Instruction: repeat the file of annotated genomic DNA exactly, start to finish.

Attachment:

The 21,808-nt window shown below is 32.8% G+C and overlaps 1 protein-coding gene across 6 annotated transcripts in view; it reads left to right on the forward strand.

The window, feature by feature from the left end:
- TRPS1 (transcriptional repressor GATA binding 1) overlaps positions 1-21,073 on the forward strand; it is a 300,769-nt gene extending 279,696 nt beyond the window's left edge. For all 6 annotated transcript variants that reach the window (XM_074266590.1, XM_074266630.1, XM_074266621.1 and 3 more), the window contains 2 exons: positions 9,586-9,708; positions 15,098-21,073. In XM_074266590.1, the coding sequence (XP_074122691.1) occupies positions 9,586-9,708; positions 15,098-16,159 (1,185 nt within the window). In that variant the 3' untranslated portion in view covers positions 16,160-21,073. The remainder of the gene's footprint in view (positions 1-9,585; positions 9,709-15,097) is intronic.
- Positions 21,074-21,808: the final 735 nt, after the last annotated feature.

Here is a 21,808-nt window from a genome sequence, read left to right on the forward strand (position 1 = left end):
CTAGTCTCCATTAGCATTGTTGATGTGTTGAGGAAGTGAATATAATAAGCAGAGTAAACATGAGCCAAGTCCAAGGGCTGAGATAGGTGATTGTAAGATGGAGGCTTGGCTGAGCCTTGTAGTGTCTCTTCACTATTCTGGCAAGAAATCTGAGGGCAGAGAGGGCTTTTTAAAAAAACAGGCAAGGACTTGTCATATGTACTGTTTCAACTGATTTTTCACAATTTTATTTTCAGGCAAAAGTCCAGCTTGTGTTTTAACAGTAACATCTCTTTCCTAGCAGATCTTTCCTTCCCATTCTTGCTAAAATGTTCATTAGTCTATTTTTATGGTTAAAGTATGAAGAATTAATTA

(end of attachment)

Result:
The 21,808-nt window shown below is 32.8% G+C and overlaps 1 protein-coding gene across 6 annotated transcripts in view; it reads left to right on the forward strand.

The window, feature by feature from the left end:
- TRPS1 (transcriptional repressor GATA binding 1) overlaps positions 1-21,073 on the forward strand; it is a 300,769-nt gene extending 279,696 nt beyond the window's left edge. For all 6 annotated transcript variants that reach the window (XM_074266590.1, XM_074266630.1, XM_074266621.1 and 3 more), the window contains 2 exons: positions 9,586-9,708; positions 15,098-21,073. In XM_074266590.1, the coding sequence (XP_074122691.1) occupies positions 9,586-9,708; positions 15,098-16,159 (1,185 nt within the window). In that variant the 3' untranslated portion in view covers positions 16,160-21,073. The remainder of the gene's footprint in view (positions 1-9,585; positions 9,709-15,097) is intronic.
- Positions 21,074-21,808: the final 735 nt, after the last annotated feature.

Here is a 21,808-nt window from a genome sequence, read left to right on the forward strand (position 1 = left end):
CTAGTCTCCATTAGCATTGTTGATGTGTTGAGGAAGTGAATATAATAAGCAGAGTAAACATGAGCCAAGTCCAAGGGCTGAGATAGGTGATTGTAAGATGGAGGCTTGGCTGAGCCTTGTAGTGTCTCTTCACTATTCTGGCAAGAAATCTGAGGGCAGAGAGGGCTTTTTAAAAAAACAGGCAAGGACTTGTCATATGTACTGTTTCAACTGATTTTTCACAATTTTATTTTCAGGCAAAAGTCCAGCTTGTGTTTTAACAGTAACATCTCTTTCCTAGCAGATCTTTCCTTCCCATTCTTGCTAAAATGTTCATTAGTCTATTTTTATGGTTAAAGTATGAAGAATTAATTA